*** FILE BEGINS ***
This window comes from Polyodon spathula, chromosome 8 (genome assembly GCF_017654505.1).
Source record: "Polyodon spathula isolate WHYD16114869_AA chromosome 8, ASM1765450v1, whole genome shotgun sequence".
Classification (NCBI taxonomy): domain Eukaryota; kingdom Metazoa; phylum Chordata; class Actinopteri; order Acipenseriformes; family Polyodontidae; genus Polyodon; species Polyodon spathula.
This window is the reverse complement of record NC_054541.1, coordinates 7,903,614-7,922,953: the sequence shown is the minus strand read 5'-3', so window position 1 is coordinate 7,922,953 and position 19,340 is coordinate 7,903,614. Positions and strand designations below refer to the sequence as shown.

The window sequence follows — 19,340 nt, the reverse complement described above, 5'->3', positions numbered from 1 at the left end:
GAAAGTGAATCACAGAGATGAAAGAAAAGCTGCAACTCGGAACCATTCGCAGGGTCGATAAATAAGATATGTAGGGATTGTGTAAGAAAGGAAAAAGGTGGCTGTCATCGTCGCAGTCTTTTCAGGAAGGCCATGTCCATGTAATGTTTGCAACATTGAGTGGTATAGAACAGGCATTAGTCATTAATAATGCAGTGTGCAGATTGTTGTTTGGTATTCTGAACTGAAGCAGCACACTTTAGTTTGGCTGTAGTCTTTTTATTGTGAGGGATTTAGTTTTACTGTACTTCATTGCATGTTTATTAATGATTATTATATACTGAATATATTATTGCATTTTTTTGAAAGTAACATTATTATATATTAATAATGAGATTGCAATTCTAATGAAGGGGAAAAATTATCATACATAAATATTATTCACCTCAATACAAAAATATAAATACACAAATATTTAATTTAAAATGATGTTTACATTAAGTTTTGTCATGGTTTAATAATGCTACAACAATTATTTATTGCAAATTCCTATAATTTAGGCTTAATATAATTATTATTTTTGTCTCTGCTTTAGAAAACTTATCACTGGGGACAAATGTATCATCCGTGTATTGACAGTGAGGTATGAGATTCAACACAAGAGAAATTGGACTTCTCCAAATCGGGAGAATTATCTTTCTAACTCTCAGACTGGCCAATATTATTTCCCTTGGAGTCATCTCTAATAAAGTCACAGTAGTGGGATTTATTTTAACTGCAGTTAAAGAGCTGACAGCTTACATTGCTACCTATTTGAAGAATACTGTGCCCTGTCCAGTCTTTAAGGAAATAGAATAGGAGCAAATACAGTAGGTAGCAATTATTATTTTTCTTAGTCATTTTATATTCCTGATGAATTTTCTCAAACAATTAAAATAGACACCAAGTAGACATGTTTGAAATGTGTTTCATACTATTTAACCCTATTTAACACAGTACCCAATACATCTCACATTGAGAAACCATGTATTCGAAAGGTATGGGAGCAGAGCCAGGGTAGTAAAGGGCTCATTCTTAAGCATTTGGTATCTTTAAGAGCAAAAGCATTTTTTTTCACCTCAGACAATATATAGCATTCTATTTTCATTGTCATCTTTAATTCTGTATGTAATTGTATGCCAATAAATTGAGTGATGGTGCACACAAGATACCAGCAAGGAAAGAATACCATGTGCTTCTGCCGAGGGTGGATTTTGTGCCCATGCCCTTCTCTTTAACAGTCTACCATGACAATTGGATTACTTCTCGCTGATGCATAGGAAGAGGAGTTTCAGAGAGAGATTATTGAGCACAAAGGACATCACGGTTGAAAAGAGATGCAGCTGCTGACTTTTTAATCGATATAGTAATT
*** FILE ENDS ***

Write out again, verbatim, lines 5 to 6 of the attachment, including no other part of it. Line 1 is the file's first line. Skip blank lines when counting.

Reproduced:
The window sequence follows — 19,340 nt, the reverse complement described above, 5'->3', positions numbered from 1 at the left end:
GAAAGTGAATCACAGAGATGAAAGAAAAGCTGCAACTCGGAACCATTCGCAGGGTCGATAAATAAGATATGTAGGGATTGTGTAAGAAAGGAAAAAGGTGGCTGTCATCGTCGCAGTCTTTTCAGGAAGGCCATGTCCATGTAATGTTTGCAACATTGAGTGGTATAGAACAGGCATTAGTCATTAATAATGCAGTGTGCAGATTGTTGTTTGGTATTCTGAACTGAAGCAGCACACTTTAGTTTGGCTGTAGTCTTTTTATTGTGAGGGATTTAGTTTTACTGTACTTCATTGCATGTTTATTAATGATTATTATATACTGAATATATTATTGCATTTTTTTGAAAGTAACATTATTATATATTAATAATGAGATTGCAATTCTAATGAAGGGGAAAAATTATCATACATAAATATTATTCACCTCAATACAAAAATATAAATACACAAATATTTAATTTAAAATGATGTTTACATTAAGTTTTGTCATGGTTTAATAATGCTACAACAATTATTTATTGCAAATTCCTATAATTTAGGCTTAATATAATTATTATTTTTGTCTCTGCTTTAGAAAACTTATCACTGGGGACAAATGTATCATCCGTGTATTGACAGTGAGGTATGAGATTCAACACAAGAGAAATTGGACTTCTCCAAATCGGGAGAATTATCTTTCTAACTCTCAGACTGGCCAATATTATTTCCCTTGGAGTCATCTCTAATAAAGTCACAGTAGTGGGATTTATTTTAACTGCAGTTAAAGAGCTGACAGCTTACATTGCTACCTATTTGAAGAATACTGTGCCCTGTCCAGTCTTTAAGGAAATAGAATAGGAGCAAATACAGTAGGTAGCAATTATTATTTTTCTTAGTCATTTTATATTCCTGATGAATTTTCTCAAACAATTAAAATAGACACCAAGTAGACATGTTTGAAATGTGTTTCATACTATTTAACCCTATTTAACACAGTACCCAATACATCTCACATTGAGAAACCATGTATTCGAAAGGTATGGGAGCAGAGCCAGGGTAGTAAAGGGCTCATTCTTAAGCATTTGGTATCTTTAAGAGCAAAAGCATTTTTTTTCACCTCAGACAATATATAGCATTCTATTTTCATTGTCATCTTTAATTCTGTATGTAATTGTATGCCAATAAATTGAGTGATGGTGCACACAAGATACCAGCAAGGAAAGAATACCATGTGCTTCTGCCGAGGGTGGATTTTGTGCCCATGCCCTTCTCTTTAACAGTCTACCATGACAATTGGATTACTTCTCGCTGATGCATAGGAAGAGGAGTTTCAGAGAGAGATTATTGAGCACAAAGGACATCACGGTTGAAAAGAGATGCAGCTGCTGACTTTTTAATCGATATAGTAATT